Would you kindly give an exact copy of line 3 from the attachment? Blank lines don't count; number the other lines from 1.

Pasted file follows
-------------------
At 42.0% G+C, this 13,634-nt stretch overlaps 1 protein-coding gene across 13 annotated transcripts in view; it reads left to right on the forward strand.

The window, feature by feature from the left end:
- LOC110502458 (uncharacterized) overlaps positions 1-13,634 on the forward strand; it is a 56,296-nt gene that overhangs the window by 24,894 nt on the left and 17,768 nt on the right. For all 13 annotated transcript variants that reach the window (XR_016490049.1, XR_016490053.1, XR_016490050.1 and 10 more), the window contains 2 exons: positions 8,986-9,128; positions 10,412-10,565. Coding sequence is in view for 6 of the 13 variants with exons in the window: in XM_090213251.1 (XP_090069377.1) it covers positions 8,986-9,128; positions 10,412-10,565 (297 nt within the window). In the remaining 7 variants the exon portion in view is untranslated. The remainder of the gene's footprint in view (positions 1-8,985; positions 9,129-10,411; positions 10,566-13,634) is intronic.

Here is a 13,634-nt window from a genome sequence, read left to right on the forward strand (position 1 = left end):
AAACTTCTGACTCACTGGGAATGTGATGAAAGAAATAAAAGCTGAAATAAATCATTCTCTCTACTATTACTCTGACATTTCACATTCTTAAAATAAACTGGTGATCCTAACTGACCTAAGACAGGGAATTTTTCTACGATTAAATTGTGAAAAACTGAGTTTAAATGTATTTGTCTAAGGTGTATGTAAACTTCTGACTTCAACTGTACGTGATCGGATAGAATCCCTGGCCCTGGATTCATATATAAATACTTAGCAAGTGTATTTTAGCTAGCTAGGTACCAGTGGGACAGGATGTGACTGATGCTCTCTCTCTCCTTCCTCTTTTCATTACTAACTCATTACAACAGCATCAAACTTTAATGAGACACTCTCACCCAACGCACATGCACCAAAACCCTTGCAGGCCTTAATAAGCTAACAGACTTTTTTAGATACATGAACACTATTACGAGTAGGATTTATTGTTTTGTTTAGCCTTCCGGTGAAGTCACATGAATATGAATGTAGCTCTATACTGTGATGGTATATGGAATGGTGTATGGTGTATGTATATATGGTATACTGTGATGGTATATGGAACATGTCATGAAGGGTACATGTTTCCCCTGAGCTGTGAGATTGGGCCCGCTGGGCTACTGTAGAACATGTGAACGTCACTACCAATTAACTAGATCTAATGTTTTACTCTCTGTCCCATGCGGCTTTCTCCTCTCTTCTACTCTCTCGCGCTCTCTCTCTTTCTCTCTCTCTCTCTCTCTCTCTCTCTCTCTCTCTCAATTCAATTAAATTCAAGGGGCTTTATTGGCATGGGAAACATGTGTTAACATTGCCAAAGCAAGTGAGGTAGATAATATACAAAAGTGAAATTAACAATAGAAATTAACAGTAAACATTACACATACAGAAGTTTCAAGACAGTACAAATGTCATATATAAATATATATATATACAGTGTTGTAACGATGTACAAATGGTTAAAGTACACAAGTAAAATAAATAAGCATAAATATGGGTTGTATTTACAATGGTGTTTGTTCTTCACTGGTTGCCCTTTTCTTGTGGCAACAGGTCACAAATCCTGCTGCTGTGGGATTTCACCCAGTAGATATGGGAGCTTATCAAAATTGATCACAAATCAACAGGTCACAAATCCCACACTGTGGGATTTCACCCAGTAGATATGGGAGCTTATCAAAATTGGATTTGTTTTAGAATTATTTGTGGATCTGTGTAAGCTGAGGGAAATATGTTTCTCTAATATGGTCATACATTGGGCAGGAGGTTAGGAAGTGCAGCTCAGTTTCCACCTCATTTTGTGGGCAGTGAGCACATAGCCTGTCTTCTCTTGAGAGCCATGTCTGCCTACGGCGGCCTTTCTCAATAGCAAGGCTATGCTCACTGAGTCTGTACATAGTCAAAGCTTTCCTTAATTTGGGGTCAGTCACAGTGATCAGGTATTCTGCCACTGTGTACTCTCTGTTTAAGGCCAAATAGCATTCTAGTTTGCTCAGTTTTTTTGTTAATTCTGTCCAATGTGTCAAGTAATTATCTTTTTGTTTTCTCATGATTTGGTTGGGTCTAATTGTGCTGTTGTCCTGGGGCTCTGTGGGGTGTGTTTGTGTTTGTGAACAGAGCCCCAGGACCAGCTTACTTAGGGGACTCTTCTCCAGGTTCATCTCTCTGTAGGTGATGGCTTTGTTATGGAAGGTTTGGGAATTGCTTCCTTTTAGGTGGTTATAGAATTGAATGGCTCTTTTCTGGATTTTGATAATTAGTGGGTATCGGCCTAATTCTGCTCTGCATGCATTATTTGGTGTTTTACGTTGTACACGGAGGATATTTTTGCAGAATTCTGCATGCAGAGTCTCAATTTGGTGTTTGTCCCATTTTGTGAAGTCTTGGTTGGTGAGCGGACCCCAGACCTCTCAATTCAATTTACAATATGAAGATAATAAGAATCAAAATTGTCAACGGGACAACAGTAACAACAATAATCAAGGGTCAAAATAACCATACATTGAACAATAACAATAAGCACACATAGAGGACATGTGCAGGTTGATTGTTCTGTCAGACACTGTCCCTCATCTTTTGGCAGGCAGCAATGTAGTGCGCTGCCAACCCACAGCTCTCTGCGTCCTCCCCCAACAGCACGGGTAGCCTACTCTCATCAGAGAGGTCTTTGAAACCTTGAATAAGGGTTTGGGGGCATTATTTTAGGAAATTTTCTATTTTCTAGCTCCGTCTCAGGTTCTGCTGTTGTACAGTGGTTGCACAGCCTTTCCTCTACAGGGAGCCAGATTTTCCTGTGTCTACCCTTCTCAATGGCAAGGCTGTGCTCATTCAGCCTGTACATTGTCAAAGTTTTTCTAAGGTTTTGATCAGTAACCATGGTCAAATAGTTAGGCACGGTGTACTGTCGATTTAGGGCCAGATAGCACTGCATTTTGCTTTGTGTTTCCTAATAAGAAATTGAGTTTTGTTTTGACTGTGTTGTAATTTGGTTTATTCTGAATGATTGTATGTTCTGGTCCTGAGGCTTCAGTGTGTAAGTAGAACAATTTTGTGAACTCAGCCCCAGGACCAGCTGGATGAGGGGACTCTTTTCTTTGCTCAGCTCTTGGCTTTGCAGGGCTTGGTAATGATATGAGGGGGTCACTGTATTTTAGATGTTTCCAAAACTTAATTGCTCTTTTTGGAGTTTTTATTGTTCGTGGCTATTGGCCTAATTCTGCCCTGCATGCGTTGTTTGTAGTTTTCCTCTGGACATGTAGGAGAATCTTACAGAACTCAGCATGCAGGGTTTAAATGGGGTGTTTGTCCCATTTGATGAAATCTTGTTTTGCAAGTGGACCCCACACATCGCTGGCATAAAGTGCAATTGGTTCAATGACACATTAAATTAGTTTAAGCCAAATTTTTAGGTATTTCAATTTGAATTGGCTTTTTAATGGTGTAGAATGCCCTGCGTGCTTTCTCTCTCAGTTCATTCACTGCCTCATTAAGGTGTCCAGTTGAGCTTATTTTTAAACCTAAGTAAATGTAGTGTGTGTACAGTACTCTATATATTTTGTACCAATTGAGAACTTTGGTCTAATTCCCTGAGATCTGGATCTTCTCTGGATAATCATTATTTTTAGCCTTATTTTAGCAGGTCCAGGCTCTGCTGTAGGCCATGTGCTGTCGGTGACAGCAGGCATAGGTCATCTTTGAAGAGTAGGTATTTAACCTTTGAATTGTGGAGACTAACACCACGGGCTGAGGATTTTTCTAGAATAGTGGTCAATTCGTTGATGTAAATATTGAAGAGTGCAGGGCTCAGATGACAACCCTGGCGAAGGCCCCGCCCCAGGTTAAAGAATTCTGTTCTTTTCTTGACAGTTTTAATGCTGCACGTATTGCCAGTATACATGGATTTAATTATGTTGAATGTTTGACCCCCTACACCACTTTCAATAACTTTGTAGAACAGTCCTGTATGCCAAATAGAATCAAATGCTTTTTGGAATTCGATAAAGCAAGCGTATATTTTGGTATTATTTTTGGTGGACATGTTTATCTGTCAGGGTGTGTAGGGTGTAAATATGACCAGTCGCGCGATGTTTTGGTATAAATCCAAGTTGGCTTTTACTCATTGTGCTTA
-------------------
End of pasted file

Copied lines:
- LOC110502458 (uncharacterized) overlaps positions 1-13,634 on the forward strand; it is a 56,296-nt gene that overhangs the window by 24,894 nt on the left and 17,768 nt on the right. For all 13 annotated transcript variants that reach the window (XR_016490049.1, XR_016490053.1, XR_016490050.1 and 10 more), the window contains 2 exons: positions 8,986-9,128; positions 10,412-10,565. Coding sequence is in view for 6 of the 13 variants with exons in the window: in XM_090213251.1 (XP_090069377.1) it covers positions 8,986-9,128; positions 10,412-10,565 (297 nt within the window). In the remaining 7 variants the exon portion in view is untranslated. The remainder of the gene's footprint in view (positions 1-8,985; positions 9,129-10,411; positions 10,566-13,634) is intronic.